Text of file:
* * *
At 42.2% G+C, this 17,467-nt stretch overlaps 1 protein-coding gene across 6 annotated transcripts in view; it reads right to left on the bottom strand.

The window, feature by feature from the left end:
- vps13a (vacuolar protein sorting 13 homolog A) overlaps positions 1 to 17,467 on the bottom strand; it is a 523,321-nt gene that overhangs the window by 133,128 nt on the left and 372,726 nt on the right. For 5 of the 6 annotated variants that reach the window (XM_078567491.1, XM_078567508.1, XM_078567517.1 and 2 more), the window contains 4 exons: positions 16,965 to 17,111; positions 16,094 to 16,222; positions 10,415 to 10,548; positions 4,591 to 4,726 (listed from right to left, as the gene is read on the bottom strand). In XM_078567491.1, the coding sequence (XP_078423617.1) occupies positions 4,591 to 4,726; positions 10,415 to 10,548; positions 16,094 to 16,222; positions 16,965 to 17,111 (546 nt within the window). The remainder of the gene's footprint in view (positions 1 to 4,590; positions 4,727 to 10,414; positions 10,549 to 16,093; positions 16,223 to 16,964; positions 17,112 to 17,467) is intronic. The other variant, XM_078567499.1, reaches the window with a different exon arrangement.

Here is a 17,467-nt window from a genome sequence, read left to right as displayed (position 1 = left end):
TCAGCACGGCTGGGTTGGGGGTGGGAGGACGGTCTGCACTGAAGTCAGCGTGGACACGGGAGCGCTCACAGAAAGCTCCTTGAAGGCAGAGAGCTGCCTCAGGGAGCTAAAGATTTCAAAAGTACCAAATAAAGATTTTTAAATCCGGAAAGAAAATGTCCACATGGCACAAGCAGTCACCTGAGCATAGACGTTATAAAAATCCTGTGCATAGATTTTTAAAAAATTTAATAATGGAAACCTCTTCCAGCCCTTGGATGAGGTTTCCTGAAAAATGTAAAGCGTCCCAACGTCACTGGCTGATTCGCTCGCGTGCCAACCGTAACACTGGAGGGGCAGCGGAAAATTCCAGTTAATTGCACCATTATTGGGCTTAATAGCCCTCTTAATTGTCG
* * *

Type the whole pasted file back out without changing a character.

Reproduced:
At 42.2% G+C, this 17,467-nt stretch overlaps 1 protein-coding gene across 6 annotated transcripts in view; it reads right to left on the bottom strand.

The window, feature by feature from the left end:
- vps13a (vacuolar protein sorting 13 homolog A) overlaps positions 1 to 17,467 on the bottom strand; it is a 523,321-nt gene that overhangs the window by 133,128 nt on the left and 372,726 nt on the right. For 5 of the 6 annotated variants that reach the window (XM_078567491.1, XM_078567508.1, XM_078567517.1 and 2 more), the window contains 4 exons: positions 16,965 to 17,111; positions 16,094 to 16,222; positions 10,415 to 10,548; positions 4,591 to 4,726 (listed from right to left, as the gene is read on the bottom strand). In XM_078567491.1, the coding sequence (XP_078423617.1) occupies positions 4,591 to 4,726; positions 10,415 to 10,548; positions 16,094 to 16,222; positions 16,965 to 17,111 (546 nt within the window). The remainder of the gene's footprint in view (positions 1 to 4,590; positions 4,727 to 10,414; positions 10,549 to 16,093; positions 16,223 to 16,964; positions 17,112 to 17,467) is intronic. The other variant, XM_078567499.1, reaches the window with a different exon arrangement.

Here is a 17,467-nt window from a genome sequence, read left to right as displayed (position 1 = left end):
TCAGCACGGCTGGGTTGGGGGTGGGAGGACGGTCTGCACTGAAGTCAGCGTGGACACGGGAGCGCTCACAGAAAGCTCCTTGAAGGCAGAGAGCTGCCTCAGGGAGCTAAAGATTTCAAAAGTACCAAATAAAGATTTTTAAATCCGGAAAGAAAATGTCCACATGGCACAAGCAGTCACCTGAGCATAGACGTTATAAAAATCCTGTGCATAGATTTTTAAAAAATTTAATAATGGAAACCTCTTCCAGCCCTTGGATGAGGTTTCCTGAAAAATGTAAAGCGTCCCAACGTCACTGGCTGATTCGCTCGCGTGCCAACCGTAACACTGGAGGGGCAGCGGAAAATTCCAGTTAATTGCACCATTATTGGGCTTAATAGCCCTCTTAATTGTCG